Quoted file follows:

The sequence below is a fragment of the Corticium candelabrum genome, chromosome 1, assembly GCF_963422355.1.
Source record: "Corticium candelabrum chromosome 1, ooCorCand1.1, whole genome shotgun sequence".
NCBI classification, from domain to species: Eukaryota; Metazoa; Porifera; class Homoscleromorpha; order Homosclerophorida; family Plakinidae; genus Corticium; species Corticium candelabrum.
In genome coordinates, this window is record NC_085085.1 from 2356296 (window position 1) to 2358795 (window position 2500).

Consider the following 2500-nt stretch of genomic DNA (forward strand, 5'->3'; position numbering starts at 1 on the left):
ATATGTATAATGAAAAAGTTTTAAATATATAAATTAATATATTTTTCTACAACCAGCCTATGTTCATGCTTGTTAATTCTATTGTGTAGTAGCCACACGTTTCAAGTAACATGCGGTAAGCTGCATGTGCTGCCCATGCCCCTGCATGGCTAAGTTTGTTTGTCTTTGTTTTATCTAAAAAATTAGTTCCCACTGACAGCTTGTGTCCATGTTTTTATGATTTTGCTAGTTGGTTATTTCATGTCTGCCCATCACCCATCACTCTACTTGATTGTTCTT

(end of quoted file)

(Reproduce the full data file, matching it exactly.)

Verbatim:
The sequence below is a fragment of the Corticium candelabrum genome, chromosome 1, assembly GCF_963422355.1.
Source record: "Corticium candelabrum chromosome 1, ooCorCand1.1, whole genome shotgun sequence".
NCBI classification, from domain to species: Eukaryota; Metazoa; Porifera; class Homoscleromorpha; order Homosclerophorida; family Plakinidae; genus Corticium; species Corticium candelabrum.
In genome coordinates, this window is record NC_085085.1 from 2356296 (window position 1) to 2358795 (window position 2500).

Consider the following 2500-nt stretch of genomic DNA (forward strand, 5'->3'; position numbering starts at 1 on the left):
ATATGTATAATGAAAAAGTTTTAAATATATAAATTAATATATTTTTCTACAACCAGCCTATGTTCATGCTTGTTAATTCTATTGTGTAGTAGCCACACGTTTCAAGTAACATGCGGTAAGCTGCATGTGCTGCCCATGCCCCTGCATGGCTAAGTTTGTTTGTCTTTGTTTTATCTAAAAAATTAGTTCCCACTGACAGCTTGTGTCCATGTTTTTATGATTTTGCTAGTTGGTTATTTCATGTCTGCCCATCACCCATCACTCTACTTGATTGTTCTT